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Mrs. Monk's Would-be Diary, should have been written by Mrs. Monk, since she is the "Writer" in the family.
However, since she is a writer only in the conceptual sense, I have undertaken to fill these pages on her behalf.
If not by her, these pages will certainly be about her, and other important matters of the day

Leslie Monk, the long suffering.

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30 Apr. 2005

Hell’s Kitchen Calais

Channel Tunnel now getting expensive for weekend hops to Calais.

We therefore took the Seacat to save cash and found a full boat load of fellow travellers joining us. Seacat not to well organised it seemed to me. Lots of chaotic three or ten point turns on car deck.

Misty seascape at Dover.

Mrs Monk pre booked and paid for a stay in the new Holiday Inn near Calais. She seemed to know what she was doing but new Holiday Inn was very remote from all restaurants except the Holiday Inn, which had a fancy restaurant with a nice menu and fancy prices.

We wanted to eat nearby and Mrs Monk said that she would drive (for once) and would do without drinking. 1 hour later we picked out a nice seafood restaurant, made a reservation and took a walk on the beach. However when it was time to eat, Mrs Monk decided that I would have to drive because she would be needing a drink. I put my foot down and we had words. In due course we were back in the Holiday Inn where we did not wish to be ordering dinner in the Hotel restaurant.

Mrs Monk ordered the Lamb and I ordered the haddock and soup to start. The soup turned out to be a thin and tasteless pea soup, and I found myself shaking salt and pepper into it. The entrees arrived and clearly the chef had been watching Hells Kitchen, because both dishes were served with those elaborate artistic flourishes. Three piped conical flutes were fanned out onto each plate, one white, one orange, one green. These were the vegetables. We guess that they were potato, carrots and peas, but all had the consistency of baby food, and none had the characteristic or flavour of any vegetable. Each flute of multicoloured baby food was punctuated by a tiny green leaf. Nice touch.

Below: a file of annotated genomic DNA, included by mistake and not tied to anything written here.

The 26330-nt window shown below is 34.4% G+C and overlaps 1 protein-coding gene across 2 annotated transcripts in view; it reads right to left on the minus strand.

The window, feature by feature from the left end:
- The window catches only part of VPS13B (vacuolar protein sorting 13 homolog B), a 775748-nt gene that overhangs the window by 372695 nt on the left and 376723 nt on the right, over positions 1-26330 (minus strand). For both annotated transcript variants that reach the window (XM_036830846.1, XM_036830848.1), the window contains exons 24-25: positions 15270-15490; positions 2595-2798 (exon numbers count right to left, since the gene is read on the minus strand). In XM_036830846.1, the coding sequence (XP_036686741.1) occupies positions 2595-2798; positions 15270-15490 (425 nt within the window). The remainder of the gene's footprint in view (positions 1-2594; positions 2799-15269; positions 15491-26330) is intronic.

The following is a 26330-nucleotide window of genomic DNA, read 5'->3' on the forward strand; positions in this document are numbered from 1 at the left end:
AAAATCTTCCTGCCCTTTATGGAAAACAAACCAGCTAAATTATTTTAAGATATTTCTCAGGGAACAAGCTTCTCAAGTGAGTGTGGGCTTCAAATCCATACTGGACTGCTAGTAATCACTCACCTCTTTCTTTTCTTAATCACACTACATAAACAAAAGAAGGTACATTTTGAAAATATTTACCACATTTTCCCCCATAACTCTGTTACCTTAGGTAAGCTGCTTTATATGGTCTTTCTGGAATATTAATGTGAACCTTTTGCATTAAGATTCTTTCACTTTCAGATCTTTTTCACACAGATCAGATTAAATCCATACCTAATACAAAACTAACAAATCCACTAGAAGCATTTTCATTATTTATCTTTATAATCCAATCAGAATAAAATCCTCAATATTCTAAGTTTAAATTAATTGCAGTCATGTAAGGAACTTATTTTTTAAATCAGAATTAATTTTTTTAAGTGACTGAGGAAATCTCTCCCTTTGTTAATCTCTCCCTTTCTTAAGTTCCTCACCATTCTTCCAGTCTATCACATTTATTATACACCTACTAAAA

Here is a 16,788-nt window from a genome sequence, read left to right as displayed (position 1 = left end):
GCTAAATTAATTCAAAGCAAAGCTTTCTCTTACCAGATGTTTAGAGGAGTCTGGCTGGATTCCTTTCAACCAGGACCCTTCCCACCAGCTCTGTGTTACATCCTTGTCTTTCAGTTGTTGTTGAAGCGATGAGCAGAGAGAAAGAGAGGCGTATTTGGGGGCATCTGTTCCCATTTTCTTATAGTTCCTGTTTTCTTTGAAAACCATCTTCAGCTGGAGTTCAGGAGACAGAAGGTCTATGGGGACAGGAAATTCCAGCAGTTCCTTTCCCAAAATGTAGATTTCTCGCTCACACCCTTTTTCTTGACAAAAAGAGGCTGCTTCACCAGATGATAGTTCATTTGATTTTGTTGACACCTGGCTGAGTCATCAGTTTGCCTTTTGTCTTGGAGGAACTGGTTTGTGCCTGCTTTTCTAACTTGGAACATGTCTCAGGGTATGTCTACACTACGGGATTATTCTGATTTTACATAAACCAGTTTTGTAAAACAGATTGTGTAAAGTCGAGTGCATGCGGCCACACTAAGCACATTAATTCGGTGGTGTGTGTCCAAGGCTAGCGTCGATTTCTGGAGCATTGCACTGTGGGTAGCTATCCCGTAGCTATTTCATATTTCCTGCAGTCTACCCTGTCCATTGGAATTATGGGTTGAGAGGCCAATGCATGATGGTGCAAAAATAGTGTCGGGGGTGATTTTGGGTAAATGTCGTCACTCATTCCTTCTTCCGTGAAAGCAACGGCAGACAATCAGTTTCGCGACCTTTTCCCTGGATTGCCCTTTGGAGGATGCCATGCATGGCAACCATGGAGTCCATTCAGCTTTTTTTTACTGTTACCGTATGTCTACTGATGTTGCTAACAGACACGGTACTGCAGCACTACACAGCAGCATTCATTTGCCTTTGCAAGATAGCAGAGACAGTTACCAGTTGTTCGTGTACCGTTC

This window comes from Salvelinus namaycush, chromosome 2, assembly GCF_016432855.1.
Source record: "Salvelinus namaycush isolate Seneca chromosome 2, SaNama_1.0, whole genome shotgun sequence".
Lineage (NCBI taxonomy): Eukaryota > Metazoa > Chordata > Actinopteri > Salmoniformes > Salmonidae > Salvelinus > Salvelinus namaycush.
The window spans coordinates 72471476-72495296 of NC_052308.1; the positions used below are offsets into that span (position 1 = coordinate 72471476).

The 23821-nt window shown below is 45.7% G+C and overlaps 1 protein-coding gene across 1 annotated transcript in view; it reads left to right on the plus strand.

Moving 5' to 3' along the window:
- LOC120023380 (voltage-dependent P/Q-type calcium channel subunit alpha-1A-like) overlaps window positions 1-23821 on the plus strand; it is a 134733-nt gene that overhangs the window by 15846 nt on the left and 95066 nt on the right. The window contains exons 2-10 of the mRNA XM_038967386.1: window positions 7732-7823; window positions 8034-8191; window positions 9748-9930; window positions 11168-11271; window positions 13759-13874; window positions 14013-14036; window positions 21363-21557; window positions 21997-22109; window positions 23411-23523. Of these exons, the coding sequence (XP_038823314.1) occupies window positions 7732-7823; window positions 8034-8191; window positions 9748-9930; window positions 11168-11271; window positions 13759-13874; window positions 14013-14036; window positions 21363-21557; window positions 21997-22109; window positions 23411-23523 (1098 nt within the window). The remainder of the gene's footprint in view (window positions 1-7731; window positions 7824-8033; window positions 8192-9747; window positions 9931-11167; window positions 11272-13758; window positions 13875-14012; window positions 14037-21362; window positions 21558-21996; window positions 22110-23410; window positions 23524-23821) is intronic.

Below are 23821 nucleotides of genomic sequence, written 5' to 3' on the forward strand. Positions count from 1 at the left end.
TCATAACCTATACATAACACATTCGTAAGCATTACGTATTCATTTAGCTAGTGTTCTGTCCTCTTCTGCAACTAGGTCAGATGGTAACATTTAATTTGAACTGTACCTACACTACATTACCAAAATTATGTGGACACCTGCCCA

I watched Mrs Monk. With hardly a moment of reflection on the chefs elaborate conception, she destroyed it with a few swift movement of the fork. She then tackled the lamb but found that all efforts to cut the meat failed. She called on the young waiter to return it to the Kitchen and to cook it some more.

Naturally we then wondered how the chef would take this.

Meanwhile I tackled the haddock and the same piped baby food. Much salt and pepper was added. No one was smiling.

Mrs Monk lamb, (or was it mutton), returned to the table with a fresh arrangement of piped sludge, The lamb was still unpalatable.

Mrs Monk triad to get be to order some pudding, but I declined even though we had hardly.

She told the waiter to bring her an apple, nothing else, just an apple.

The apple arrived and she cut it up and we each had a piece and w both enjoyed it more that anything else that we were served.

The French waiter returned to clear the table and Mrs Monk complimented the waiter somewhat sarcastically on the apple.

 “A French apple”, said the waiter with pride.

“And where did the lamb come from?” said Mrs Monk.

The waiter lost his English at that point. “Comment”, he said